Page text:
Knee prosthetic surgery has seen the introduction of new instruments in recent years that allow the surgery to be performed in a more reproducible and precise manner. A major advantage of these instruments, such as robot-assisted surgery, is that it makes it possible to perform the surgery with extreme reproducibility even in patients with altered anatomy.
The robot assists the experienced surgeon in performing prosthetic implant placement with extreme accuracy.

How does the robot work?

The surgeon, during the preoperative outpatient visit will prescribe appropriate tests that will allow accurate preoperative planning.
Preoperative planning consists of computer simulation of the surgery so that the size of the implant to be used can already be assessed, as well as in what position it will be placed to allow the best mobility of the patient in the postoperative period.

protesi di ginocchio innovative e con il robot
Fig. 1 The robot is set up with the position of the knee in the operating room
protesi di ginocchio innovative e con il robot
Fig. 2 The robot assists the surgeon in guiding him along the bone cuts necessary for the placement of the prosthetic implant.

Is a robot-implanted prosthesis different than a traditionally implanted prosthesis?

No, however, the extreme precision of the robot often allows for shorter hospital and rehabilitation times due to tissue sparing possible when working with such precise technology. The complication rate was lower (0.7 percent versus 2.4 percent), and the average length of stay was shorter (1.2 versus 2.2 days), according to results presented at the 2019 AAOS (American Academy of Orthopaedic Surgeons) annual meeting. [1-4]

What are the disadvantages of robotic knee surgery?

There are few disadvantages at present, but the main one is a slight increase in operative duration, which is 10 minutes longer on average when surgeons experienced in the robotic technique are operating.

Based on this planning, the robot is instructed about the position of the knee in the operating room (Fig. 1), and will help the surgeon in guiding it along the bone cuts necessary for implant placement (Fig. 2).

What prostheses can be implanted with the robot?

Any type of knee prosthesis can be implanted with the robot, from a single-compartment prosthesis (mini-prosthesis), to a primary prosthesis, to a revision prosthesis.

As in any case, however, evaluation by an orthopedic surgeon experienced in robotic knee surgery is necessary to ensure that our case benefits from the use of the surgical robot.

Radiografia in 2 proiezioni prima e dopo Protesi mono-compartimentale mediale eseguita con assistenza del Robot
Fig. 3 X-ray in 2 projections before and after Robot-assisted medial monocompartimental prosthesis

Curriculum of Prof. Marcheggiani Muccioli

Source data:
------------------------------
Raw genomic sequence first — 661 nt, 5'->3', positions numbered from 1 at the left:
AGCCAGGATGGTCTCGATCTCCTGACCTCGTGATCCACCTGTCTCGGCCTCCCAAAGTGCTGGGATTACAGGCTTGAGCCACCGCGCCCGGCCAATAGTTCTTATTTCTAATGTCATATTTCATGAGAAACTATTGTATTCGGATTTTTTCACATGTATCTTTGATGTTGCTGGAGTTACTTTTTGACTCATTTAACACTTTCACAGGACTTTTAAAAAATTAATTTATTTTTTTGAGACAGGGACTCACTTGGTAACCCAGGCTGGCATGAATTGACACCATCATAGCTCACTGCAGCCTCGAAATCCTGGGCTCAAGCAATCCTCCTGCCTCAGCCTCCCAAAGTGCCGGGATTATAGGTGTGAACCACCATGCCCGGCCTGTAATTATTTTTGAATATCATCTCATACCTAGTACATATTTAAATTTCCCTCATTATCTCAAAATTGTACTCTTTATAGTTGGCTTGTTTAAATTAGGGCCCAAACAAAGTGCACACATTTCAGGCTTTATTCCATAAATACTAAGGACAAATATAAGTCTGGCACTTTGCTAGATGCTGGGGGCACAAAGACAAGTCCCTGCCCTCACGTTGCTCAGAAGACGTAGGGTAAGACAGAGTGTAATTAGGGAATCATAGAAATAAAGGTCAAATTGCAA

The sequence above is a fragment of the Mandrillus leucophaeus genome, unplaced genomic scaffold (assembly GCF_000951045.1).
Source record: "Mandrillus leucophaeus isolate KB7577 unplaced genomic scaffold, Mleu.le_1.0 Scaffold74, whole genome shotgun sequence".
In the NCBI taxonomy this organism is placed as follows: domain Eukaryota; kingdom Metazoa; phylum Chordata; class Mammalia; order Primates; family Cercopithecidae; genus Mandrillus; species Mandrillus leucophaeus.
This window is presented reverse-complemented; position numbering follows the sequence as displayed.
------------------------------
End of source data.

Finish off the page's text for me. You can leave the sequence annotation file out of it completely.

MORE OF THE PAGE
Giulio Maria Marcheggiani Muccioli, MD, PhD has distinguished himself in the field of orthopedics, starting with a degree with honors in Medicine and Surgery, obtained from the University of Bologna in 2006, followed by a specialization with honors in Orthopedics and Traumatology at the Rizzoli Orthopedic Institute of Bologna and a PhD in Surgical Sciences.

His career includes the academic role of Associate Professor in Orthopedics at the Faculty of Medicine and Surgery of the University of Bologna, where he researches in the field of biomechanics and pathology of the lower and upper limbs.

He has expanded his skills through international fellowships, including experiences in the United Kingdom, Japan and USA, consolidating himself as an Orthopedic Surgeon with extensive practical experience (he performs over 250 operations per year).

Finally, he contributes significantly every year to the training of new generations of doctors through university teaching in multiple medical and surgical disciplines.

He is one of the 10 Italian surgeons who over the last 20 years have been selected by the American Knee Society to participate in the prestigious John Insall Fellowship on Prosthetic Knee Surgery.

His wrote over 250 scientific publications. He attended more than 100 international meetings. This demonstrates his commitment towards innovation in the treatment of knee and shoulder pathologies, and in the advancement of new surgical techniques.

Bibliography
  1. Robotic-assisted Medial Unicompartmental Knee Arthroplasty: Options and Outcomes. Lonner, Jess H.; Klement, Mitchell R. Journal of the American Academy of Orthopaedic Surgeons. 2019 Mar; 27(5):e207-e214.

  2. Robot-assisted vs. conventional unicompartmental knee arthroplasty : Systematic review and meta-analysis. Fu J, Wang Y, Li X, Yu B, Ni M, Chai W, Hao L, Chen J. Orthopade. 2018 Dec;47(12):1009-1017.

  3. Robotic-Assisted Unicompartmental Knee Arthroplasty: State-of-the Art and Review of the Literature. Christ AB, Pearle AD, Mayman DJ, Haas SB. J Arthroplasty. 2018 Jul;33(7):1994-2001.

  4. Improved implant position and lower revision rate with robotic-assisted unicompartmental knee arthroplasty. Batailler C, White N, Ranaldi FM, Neyret P, Servien E, Lustig S. Knee Surg Sports Traumatol Arthrosc. 2019 Apr;27(4):1232-1240.

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